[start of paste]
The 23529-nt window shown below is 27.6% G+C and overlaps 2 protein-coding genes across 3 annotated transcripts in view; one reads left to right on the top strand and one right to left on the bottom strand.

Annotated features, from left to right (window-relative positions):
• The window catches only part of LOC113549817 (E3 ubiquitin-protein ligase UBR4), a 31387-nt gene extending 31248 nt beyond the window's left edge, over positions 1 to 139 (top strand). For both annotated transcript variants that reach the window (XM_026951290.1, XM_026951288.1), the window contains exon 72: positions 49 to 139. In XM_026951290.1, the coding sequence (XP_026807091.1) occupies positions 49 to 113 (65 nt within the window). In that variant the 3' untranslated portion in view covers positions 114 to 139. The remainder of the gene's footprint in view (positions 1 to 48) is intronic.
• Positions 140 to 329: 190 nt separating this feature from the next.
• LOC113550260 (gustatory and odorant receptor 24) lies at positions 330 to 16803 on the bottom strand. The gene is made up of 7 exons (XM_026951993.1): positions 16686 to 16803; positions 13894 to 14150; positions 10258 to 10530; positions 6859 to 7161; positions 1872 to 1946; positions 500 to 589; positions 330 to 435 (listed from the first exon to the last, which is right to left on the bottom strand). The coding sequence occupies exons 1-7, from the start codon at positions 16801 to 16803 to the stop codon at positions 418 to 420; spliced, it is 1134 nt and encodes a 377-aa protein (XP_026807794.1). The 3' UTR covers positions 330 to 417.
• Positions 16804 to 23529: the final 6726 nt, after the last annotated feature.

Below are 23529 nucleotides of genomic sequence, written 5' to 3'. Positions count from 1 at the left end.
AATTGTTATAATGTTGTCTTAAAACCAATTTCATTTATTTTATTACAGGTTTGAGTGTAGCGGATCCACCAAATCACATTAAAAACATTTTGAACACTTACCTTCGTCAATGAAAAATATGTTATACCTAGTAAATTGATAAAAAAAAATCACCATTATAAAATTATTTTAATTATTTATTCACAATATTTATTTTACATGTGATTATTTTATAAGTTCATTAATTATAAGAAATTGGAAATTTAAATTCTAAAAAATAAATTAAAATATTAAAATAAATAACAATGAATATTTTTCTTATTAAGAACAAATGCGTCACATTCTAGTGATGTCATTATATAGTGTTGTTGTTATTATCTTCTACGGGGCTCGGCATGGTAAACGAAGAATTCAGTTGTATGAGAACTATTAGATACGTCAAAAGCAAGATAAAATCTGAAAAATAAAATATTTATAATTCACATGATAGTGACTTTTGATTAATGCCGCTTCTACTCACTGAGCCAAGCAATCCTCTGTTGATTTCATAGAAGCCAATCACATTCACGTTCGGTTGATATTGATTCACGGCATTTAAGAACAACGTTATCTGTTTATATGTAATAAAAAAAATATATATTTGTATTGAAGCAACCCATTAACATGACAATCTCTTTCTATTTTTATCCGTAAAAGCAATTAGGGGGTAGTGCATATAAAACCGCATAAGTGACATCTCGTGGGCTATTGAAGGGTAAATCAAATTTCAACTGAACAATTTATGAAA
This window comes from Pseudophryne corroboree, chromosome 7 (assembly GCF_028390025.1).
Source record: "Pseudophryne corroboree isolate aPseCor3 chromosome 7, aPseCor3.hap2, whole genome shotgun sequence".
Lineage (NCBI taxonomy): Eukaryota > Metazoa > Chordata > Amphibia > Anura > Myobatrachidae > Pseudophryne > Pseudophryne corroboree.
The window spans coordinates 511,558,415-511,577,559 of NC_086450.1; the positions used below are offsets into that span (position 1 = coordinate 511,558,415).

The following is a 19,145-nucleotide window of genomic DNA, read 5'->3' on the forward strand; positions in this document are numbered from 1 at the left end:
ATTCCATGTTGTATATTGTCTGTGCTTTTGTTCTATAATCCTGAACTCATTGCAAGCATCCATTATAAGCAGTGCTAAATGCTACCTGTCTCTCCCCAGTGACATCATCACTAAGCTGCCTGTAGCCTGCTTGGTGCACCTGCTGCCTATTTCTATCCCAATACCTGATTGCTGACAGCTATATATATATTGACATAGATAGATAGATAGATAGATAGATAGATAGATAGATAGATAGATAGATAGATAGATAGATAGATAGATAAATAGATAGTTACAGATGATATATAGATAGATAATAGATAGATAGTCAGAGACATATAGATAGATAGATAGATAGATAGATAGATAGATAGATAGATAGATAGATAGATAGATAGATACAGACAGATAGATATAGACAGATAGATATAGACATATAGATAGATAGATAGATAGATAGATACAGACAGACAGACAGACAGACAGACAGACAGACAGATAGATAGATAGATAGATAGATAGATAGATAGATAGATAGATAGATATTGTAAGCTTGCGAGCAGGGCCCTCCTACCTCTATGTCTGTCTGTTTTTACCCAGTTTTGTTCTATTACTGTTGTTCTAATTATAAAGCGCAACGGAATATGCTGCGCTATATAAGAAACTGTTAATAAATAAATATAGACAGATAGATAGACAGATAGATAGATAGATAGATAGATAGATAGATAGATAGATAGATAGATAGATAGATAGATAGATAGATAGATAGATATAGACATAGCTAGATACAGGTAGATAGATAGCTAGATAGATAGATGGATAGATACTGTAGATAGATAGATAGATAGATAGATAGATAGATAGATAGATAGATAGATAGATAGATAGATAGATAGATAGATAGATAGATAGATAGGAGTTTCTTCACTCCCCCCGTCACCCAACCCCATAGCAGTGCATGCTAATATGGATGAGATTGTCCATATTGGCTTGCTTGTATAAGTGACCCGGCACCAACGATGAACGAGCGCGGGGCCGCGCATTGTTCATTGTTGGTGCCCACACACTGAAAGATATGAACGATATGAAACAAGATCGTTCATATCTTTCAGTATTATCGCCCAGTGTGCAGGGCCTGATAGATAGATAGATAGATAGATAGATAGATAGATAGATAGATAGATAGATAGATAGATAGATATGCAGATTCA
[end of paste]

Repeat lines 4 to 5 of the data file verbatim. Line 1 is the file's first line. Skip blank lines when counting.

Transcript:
• Positions 140 to 329: 190 nt separating this feature from the next.
• LOC113550260 (gustatory and odorant receptor 24) lies at positions 330 to 16803 on the bottom strand. The gene is made up of 7 exons (XM_026951993.1): positions 16686 to 16803; positions 13894 to 14150; positions 10258 to 10530; positions 6859 to 7161; positions 1872 to 1946; positions 500 to 589; positions 330 to 435 (listed from the first exon to the last, which is right to left on the bottom strand). The coding sequence occupies exons 1-7, from the start codon at positions 16801 to 16803 to the stop codon at positions 418 to 420; spliced, it is 1134 nt and encodes a 377-aa protein (XP_026807794.1). The 3' UTR covers positions 330 to 417.